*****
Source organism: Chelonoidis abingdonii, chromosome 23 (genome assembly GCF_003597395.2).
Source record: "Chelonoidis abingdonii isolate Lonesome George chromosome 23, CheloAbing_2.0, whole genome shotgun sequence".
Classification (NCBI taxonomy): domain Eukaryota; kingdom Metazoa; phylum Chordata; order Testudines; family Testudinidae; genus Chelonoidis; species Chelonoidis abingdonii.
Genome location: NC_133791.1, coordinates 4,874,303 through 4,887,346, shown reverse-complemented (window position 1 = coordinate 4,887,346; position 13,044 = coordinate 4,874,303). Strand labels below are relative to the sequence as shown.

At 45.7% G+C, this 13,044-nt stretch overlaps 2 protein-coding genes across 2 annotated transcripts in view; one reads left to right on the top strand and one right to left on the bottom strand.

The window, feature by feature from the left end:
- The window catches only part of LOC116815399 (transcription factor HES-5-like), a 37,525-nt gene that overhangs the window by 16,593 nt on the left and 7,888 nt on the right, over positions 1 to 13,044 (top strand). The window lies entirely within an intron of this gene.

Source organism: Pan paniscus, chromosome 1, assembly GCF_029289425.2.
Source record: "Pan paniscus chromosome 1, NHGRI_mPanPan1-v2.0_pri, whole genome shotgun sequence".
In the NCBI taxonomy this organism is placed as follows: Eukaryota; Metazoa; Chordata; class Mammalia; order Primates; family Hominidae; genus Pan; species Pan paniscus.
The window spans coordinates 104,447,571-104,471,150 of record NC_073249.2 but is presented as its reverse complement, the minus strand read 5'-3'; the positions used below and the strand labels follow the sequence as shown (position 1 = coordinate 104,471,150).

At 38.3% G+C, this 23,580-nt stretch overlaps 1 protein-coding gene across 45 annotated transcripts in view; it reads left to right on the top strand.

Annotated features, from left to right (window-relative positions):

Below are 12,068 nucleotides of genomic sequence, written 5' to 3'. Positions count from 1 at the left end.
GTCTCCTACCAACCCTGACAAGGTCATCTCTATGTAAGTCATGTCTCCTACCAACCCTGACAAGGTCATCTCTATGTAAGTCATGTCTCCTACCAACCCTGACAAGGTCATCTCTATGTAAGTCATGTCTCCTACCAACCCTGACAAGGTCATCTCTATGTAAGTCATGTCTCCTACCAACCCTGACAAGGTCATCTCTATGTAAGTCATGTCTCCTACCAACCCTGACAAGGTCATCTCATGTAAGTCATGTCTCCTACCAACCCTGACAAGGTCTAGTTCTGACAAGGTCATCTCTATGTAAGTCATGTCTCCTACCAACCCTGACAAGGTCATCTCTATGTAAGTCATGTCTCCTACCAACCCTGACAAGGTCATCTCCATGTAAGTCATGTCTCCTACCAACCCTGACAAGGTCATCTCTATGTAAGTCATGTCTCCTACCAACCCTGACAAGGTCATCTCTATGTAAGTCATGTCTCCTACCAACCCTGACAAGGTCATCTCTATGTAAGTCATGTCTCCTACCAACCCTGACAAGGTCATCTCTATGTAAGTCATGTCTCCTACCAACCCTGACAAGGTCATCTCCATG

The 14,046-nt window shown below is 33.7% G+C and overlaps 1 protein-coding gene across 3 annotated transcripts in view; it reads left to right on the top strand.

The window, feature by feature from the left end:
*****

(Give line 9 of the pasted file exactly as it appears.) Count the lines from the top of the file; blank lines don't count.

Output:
Source record: "Pan paniscus chromosome 1, NHGRI_mPanPan1-v2.0_pri, whole genome shotgun sequence".